This month, Jaden will be one year old. How life has changed in the span of a year! And how my grief has both changed and not changed. Getting to be Jaden’s mom has absolutely been one of the greatest joys of my life. He has brought fresh life and laughter to our home and I just love getting to be his momma. But it has also awakened fresh grief.
Mother of Three
I am a mother of three though when you see me in my day-to-day life I usually look like a mother of one. There is one child I’m taking care of throughout the day, one child I’m trying to get fed and dressed, one child I’m watching crawl all over the place, one carseat I’m pulling in and out of the car, one child I’m strolling around the neighborhood, one child I’m pushing in the shopping cart. And so many firsts that are not just my Jaden firsts, but the firsts I’m experiencing with any child.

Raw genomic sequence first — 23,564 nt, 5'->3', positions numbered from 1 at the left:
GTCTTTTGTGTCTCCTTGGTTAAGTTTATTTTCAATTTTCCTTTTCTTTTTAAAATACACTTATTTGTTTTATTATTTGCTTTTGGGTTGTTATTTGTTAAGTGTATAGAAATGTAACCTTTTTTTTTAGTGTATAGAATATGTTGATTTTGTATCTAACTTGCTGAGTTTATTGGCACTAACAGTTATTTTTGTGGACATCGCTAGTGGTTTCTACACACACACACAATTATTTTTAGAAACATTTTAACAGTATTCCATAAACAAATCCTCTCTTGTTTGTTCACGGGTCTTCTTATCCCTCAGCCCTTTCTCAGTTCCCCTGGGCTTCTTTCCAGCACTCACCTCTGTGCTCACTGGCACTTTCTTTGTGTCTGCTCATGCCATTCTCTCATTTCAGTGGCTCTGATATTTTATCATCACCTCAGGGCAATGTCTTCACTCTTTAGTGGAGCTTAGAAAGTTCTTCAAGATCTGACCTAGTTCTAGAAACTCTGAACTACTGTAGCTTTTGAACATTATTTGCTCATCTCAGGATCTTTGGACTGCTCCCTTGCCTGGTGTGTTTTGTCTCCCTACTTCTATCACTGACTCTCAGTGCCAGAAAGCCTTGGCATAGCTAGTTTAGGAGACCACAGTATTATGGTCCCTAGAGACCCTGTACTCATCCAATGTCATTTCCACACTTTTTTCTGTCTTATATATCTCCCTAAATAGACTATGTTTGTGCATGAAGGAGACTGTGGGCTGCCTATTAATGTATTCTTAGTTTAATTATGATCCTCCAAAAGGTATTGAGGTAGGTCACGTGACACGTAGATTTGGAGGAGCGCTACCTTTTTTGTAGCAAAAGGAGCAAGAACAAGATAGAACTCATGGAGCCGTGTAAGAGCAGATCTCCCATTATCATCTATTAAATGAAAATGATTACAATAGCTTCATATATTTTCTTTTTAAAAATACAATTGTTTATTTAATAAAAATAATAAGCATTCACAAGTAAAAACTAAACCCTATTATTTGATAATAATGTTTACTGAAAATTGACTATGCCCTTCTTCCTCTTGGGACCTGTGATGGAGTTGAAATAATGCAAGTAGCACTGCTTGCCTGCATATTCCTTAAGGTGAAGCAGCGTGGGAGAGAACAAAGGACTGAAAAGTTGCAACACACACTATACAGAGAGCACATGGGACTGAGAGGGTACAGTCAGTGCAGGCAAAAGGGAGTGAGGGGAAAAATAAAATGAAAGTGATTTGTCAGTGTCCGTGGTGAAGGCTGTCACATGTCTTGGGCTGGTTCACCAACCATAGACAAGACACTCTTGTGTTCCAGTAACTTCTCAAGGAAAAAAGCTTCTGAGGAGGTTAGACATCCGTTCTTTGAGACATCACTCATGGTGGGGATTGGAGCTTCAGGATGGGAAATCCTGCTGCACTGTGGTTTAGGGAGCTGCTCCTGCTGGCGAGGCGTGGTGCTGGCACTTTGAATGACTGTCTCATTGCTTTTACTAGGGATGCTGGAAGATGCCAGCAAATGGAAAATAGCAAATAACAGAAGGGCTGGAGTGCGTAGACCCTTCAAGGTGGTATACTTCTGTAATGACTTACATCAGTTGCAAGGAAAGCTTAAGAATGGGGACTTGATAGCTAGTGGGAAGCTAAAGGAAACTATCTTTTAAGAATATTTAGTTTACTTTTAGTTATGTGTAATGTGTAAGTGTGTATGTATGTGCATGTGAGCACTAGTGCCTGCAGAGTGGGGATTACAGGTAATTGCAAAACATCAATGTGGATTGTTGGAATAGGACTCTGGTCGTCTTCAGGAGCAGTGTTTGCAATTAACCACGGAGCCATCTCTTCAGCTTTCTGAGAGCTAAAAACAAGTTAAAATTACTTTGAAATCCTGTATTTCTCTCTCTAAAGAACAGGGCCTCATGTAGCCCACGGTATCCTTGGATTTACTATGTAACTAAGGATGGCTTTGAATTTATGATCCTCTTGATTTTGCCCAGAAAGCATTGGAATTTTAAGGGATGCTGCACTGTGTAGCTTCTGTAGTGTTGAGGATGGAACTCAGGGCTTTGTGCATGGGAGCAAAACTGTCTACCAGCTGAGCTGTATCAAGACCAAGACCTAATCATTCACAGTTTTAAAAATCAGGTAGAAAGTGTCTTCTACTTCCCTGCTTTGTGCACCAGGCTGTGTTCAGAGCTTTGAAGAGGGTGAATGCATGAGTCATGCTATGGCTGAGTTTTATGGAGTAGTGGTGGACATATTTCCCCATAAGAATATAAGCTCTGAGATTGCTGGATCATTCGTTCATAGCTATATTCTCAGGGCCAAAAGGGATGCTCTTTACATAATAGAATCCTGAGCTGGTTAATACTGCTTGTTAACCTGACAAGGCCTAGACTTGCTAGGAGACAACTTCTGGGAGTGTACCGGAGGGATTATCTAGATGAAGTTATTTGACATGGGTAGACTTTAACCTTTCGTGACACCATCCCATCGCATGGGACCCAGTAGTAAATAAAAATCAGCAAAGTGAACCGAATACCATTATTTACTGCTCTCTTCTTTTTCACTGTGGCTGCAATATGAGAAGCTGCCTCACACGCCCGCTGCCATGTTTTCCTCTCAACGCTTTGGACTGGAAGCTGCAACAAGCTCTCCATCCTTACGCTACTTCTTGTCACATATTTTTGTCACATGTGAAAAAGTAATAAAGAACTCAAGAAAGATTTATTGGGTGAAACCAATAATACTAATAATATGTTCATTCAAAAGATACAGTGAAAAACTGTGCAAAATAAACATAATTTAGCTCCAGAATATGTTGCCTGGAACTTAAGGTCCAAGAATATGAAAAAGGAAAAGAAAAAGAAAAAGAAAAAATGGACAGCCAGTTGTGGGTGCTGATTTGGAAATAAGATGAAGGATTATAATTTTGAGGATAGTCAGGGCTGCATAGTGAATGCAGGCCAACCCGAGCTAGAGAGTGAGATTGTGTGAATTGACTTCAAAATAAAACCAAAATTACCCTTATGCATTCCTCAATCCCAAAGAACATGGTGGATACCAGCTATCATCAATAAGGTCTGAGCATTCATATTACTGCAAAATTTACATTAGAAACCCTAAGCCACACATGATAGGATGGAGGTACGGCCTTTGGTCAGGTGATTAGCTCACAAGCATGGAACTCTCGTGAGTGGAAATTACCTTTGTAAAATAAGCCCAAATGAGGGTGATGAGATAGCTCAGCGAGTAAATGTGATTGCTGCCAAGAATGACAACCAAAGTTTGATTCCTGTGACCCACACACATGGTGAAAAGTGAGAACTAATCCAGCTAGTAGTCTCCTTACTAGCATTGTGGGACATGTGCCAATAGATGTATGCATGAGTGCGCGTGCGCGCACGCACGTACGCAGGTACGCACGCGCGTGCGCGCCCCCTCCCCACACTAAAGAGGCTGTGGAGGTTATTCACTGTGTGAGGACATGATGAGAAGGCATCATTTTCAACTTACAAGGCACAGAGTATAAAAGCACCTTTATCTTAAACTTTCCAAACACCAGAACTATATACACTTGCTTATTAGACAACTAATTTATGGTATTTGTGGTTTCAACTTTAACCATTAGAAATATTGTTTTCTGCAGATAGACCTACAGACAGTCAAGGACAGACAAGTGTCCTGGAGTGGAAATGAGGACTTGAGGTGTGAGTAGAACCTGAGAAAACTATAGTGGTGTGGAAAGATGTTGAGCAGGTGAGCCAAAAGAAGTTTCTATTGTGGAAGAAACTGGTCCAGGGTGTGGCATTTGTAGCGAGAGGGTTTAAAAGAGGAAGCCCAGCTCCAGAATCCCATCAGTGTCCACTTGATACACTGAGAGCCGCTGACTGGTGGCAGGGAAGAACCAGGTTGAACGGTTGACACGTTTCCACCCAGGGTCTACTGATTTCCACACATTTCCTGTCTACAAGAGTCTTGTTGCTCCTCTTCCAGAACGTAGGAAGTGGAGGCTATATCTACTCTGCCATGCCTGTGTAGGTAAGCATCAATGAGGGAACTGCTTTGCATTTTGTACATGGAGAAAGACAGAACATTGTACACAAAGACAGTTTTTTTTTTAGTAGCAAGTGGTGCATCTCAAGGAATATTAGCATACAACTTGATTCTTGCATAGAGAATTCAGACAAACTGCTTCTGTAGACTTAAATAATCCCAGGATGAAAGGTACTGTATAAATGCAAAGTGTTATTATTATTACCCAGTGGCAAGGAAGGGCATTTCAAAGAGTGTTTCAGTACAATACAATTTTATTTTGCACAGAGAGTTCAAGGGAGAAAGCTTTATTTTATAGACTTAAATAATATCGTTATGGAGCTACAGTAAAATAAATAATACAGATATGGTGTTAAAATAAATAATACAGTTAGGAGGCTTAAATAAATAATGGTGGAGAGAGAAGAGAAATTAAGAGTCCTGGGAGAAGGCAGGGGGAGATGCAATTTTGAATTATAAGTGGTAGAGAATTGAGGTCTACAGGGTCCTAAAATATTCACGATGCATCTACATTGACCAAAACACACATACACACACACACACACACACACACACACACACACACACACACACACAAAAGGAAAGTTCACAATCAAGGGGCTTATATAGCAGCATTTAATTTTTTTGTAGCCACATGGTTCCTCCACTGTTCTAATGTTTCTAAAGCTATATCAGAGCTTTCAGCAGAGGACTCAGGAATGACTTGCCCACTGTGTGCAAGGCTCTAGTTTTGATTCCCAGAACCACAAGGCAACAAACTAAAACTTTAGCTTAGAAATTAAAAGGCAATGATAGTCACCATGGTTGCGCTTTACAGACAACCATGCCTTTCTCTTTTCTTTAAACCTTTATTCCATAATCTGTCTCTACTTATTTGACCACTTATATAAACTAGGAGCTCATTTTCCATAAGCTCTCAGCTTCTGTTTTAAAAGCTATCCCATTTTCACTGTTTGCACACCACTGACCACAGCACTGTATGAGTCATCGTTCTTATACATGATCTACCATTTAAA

And so in many ways I live and function as a mother of one. And that is where the tension of joy and pain rests on my soul. For I am a mother of three and every first is a reminder, albeit ebbing and flowing with the ache it brings, of the firsts I didn’t get to experience with my first two daughters.
Early on when we brought Jaden home, I felt a surprising amount of grief along with the joy. Realizing all of the things I didn’t know how to do, but would have if Sophie and Dasah were here, was both humbling and painful. There was a part of me that didn’t want to ask for help, to act like a new mom with all her questions and fears because I wanted to resist being a new mom, being treated as a new mom, even embracing the newness of this side of motherhood. “I’m not a new mom” I wanted to scream at times from the top of my lungs so that no one would forget that I’m a mother of three.